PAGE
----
Psychology Colloquium: A socio-ecological approach to cultural variation in trust
Speaker: Joanna Schug, College of William & Mary
Abstract: The ability to trust others, even those we have never met before, serves a very important role in facilitating many positive individual and social outcomes. However, trust tends to vary considerably across cultures. In this talk, I will discuss how (presumably) universal psychological mechanisms can interact with cultural norms and social-ecology to produce cultural variation in trust across cultures. I will present the results of a preliminary study using social survey data to show how cultural norms which regulate emotional expression may impact the development of trust on a national level, as well as the results of a cross-cultural experimental study employing economic games to examine mechanisms underlying cultural differences in the influence of synchronous behavior on trust behavior in Japan and the United States. Finally, I will discuss potential directions for future research.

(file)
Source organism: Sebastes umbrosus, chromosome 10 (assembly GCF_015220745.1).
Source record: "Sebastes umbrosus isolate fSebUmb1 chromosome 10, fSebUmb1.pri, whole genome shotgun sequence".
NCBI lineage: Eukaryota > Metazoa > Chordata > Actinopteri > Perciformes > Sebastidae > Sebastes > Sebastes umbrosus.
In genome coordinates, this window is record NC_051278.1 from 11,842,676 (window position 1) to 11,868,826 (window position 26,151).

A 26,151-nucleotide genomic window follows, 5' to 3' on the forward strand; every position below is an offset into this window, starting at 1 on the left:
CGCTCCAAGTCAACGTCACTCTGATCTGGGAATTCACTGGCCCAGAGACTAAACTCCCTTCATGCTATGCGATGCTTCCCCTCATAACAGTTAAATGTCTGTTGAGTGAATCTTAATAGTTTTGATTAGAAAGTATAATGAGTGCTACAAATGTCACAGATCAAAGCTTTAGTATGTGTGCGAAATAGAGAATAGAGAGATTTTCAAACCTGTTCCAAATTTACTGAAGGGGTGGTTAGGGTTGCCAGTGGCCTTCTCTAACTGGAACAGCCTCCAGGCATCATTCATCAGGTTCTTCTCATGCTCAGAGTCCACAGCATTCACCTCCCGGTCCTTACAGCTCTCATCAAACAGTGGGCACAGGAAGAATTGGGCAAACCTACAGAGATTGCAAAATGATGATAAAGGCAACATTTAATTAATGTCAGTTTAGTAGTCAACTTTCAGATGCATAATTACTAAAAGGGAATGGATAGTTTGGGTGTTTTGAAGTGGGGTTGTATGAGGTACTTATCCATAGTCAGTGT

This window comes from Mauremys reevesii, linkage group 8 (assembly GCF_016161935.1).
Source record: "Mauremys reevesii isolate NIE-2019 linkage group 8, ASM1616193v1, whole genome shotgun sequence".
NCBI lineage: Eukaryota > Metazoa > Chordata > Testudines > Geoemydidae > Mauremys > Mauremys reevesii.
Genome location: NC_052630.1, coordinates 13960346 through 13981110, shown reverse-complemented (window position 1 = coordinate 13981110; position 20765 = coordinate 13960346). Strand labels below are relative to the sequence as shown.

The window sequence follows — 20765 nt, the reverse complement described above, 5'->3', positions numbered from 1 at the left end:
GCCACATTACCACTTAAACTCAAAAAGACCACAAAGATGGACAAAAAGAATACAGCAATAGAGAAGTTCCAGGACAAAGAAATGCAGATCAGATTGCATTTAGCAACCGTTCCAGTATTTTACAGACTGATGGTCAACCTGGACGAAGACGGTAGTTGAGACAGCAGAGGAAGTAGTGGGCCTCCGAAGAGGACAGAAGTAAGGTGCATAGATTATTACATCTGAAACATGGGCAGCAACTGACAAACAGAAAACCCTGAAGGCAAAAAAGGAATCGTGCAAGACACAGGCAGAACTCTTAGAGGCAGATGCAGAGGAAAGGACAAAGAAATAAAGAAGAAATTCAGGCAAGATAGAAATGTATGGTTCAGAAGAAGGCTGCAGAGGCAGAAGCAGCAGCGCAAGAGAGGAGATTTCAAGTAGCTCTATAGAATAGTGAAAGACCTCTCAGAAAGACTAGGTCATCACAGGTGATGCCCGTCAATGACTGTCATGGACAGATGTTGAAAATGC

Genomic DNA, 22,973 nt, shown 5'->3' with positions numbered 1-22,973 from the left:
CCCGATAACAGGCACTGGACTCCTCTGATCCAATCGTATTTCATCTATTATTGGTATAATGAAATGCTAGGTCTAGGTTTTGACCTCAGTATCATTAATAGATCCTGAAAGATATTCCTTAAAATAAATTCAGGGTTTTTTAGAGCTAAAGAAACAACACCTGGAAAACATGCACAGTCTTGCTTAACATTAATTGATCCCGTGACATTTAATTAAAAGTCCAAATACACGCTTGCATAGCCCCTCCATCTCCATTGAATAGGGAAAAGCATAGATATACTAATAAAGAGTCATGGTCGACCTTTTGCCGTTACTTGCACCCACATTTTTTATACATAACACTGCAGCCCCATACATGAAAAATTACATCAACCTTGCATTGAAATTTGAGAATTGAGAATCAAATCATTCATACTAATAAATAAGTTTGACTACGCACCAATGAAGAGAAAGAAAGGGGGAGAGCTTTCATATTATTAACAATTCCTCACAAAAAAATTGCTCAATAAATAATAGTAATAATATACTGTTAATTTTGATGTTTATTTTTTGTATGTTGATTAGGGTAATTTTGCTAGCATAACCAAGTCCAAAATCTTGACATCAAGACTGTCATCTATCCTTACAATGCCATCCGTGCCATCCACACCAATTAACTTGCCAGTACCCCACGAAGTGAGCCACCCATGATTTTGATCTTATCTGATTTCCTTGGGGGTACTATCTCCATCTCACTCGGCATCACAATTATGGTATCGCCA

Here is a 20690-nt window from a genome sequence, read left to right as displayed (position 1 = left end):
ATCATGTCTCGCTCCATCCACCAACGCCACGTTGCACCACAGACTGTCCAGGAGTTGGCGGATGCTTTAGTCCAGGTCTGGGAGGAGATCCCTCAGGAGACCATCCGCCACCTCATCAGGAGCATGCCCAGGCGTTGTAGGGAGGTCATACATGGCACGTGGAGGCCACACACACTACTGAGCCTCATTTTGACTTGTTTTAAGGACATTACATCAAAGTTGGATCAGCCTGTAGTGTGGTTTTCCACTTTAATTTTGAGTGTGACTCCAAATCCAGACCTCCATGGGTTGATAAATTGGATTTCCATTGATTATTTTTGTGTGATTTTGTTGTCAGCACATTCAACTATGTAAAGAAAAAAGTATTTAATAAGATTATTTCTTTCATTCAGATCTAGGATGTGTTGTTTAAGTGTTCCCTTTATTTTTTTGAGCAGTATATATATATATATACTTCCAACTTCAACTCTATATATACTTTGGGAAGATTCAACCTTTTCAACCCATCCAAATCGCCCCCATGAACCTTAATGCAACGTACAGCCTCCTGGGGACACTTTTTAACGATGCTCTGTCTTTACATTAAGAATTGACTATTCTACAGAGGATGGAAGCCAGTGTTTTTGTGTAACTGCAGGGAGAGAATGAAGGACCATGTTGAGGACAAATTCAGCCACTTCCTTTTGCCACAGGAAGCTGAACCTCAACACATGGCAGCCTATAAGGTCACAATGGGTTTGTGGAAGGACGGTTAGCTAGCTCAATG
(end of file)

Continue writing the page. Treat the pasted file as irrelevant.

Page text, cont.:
Faculty Host: Yulia Chentsova-Dutton
Thursday, May 5, 2016 at 3:30pm to 4:30pm
White-Gravenor Hall, 206
37th and O St., N.W., Washington